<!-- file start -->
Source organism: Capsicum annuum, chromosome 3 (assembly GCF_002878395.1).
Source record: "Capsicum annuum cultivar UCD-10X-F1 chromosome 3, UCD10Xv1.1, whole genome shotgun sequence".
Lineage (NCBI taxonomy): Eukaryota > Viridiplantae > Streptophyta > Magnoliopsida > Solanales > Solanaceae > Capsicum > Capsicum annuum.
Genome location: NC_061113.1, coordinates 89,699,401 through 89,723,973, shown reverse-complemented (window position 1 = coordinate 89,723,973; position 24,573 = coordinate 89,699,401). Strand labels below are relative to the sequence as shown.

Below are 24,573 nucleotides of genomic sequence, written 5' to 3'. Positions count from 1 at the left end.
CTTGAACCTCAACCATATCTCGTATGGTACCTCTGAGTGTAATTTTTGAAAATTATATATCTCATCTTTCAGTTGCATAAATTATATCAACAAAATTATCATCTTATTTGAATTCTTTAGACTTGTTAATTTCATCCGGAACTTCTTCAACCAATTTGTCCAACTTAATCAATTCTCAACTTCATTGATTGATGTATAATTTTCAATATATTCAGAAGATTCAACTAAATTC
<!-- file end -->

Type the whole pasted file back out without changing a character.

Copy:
Source organism: Capsicum annuum, chromosome 3 (assembly GCF_002878395.1).
Source record: "Capsicum annuum cultivar UCD-10X-F1 chromosome 3, UCD10Xv1.1, whole genome shotgun sequence".
Lineage (NCBI taxonomy): Eukaryota > Viridiplantae > Streptophyta > Magnoliopsida > Solanales > Solanaceae > Capsicum > Capsicum annuum.
Genome location: NC_061113.1, coordinates 89,699,401 through 89,723,973, shown reverse-complemented (window position 1 = coordinate 89,723,973; position 24,573 = coordinate 89,699,401). Strand labels below are relative to the sequence as shown.

Below are 24,573 nucleotides of genomic sequence, written 5' to 3'. Positions count from 1 at the left end.
CTTGAACCTCAACCATATCTCGTATGGTACCTCTGAGTGTAATTTTTGAAAATTATATATCTCATCTTTCAGTTGCATAAATTATATCAACAAAATTATCATCTTATTTGAATTCTTTAGACTTGTTAATTTCATCCGGAACTTCTTCAACCAATTTGTCCAACTTAATCAATTCTCAACTTCATTGATTGATGTATAATTTTCAATATATTCAGAAGATTCAACTAAATTC